Using a specific example, imagine a couple sitting down to discuss childcare options. Like a healthy-communicating couple, they set an appointment for this important conversation. “Mom” has been thinking all week about the options, and determines an excellent course of action that includes alternatives schedules, a nanny on Mondays and Tuesdays, and exactly how each can approach their boss about the topic. “Dad” also thinks about possibilities, and comes to an equally wonderful conclusion that he would prefer if “Mom” stayed home. If “Mom” and “Dad” enter this conversation believing compromise or collaboration means convincing the other of their resolution, the conversation will likely be unproductive or at least argumentative.
When walking into a negotiation, do not walk in with an absolute conclusion, solution, answer, etc. to a problem. If “Mom” and “Dad” decided to discuss childcare options on Friday night, it would be prudent to not enter the conversation with a clear outline of exactly how you want to proceed. This act leaves no room for collaboration. My typical recommendation to these types of situations requires that each member of the dyad to “check their emotions at the door” and enter the conversation with an open mind. To have the most constructive conversation, “Mom” and “Dad” might want to consider brainstorming (with pen and paper!) all possible childcare options. They then can discuss pros and cons of every option. They first eliminate those options they are both unwilling to consider. They also can identify the options they prefer. Considering the preferences, they can further discuss how they might handle each obstacle. The conversation may get emotional at times. If feelings become overwhelming, it may be helpful to schedule another time to revisit the conversation and come to a conclusion. Again, the most important element of this problem-solving approach is to have an open mind and recognize that the solution may not be perfect.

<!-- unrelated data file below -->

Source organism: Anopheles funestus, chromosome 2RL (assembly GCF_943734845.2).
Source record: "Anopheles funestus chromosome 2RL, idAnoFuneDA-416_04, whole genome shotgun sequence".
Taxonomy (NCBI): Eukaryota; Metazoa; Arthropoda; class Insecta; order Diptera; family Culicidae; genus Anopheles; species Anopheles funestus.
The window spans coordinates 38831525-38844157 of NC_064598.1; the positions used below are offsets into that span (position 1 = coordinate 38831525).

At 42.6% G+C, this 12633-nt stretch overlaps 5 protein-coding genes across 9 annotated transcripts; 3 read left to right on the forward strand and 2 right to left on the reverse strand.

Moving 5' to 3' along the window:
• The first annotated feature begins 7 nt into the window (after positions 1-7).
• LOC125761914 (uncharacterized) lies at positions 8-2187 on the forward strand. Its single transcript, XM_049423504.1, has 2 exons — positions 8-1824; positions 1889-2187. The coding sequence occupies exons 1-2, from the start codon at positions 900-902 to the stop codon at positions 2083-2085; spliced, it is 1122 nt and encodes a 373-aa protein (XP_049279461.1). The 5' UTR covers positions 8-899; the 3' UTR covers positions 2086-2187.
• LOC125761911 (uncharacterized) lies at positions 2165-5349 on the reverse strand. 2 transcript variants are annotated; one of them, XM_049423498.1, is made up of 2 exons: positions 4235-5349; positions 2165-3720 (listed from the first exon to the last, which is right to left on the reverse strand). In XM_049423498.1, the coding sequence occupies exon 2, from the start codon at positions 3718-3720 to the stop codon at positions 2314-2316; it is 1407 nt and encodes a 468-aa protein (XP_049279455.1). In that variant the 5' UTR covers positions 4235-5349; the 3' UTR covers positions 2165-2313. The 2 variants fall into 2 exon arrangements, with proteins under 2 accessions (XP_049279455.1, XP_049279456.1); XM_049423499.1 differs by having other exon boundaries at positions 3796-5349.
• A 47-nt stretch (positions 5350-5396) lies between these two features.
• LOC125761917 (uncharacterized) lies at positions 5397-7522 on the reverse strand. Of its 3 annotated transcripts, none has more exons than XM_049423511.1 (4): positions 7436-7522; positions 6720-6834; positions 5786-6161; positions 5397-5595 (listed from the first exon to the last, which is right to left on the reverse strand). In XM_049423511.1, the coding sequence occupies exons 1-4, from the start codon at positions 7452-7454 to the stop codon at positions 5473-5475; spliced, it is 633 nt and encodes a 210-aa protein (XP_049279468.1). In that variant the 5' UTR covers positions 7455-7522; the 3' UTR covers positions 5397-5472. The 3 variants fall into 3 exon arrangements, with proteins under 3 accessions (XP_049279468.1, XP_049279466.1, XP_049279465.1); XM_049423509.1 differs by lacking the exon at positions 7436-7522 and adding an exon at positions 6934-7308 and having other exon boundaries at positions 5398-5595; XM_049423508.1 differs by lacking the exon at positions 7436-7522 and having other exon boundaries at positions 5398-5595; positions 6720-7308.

If you started off discussing your concerns about the current dog-walking schedule, why on earth are you now talking about your feelings being hurt in 2011 when you spent Christmas with his family instead of yours? Staying on topic may seem like an obvious tip for healthy communication, but it can be quite difficult. Gottman’s kitchen-sinking, cross-complaining, and overgeneralizing are the arch nemeses of staying on topic. They also often occur when people do not feel they are being heard in the conversation.
Have you heard the phrase “everything but the kitchen sink”? The notion refers to discussions in which people start with one topic and then drift into others, ending up with a laundry list of complaints that arise whenever a disagreement occurs. The conversation bounces from whose turn it is to walk the dog to hurt feelings in 2011 to your 25th birthday that went awry to the first time you met his mother in 2002 to the quality of the relationship with your high school sweetheart to how he is just like his dad….etc. There is NOTHING PRODUCTIVE about kitchen sinking.
Cross-complaining occurs when Person A makes a complaint or request of Person B. Person B doesn’t respond to the issue mentioned by Person A, but instead makes a complaint about Person B. Person A may suggest “it was your turn to walk the dog this morning,” Person B may say, “well you never feed him when you should.” Cross-complaining can also relate to the insistence on “being right,” as it often occurs when one person does not want to acknowledge the truth in what the other is saying, and remember what I said about the need to be right?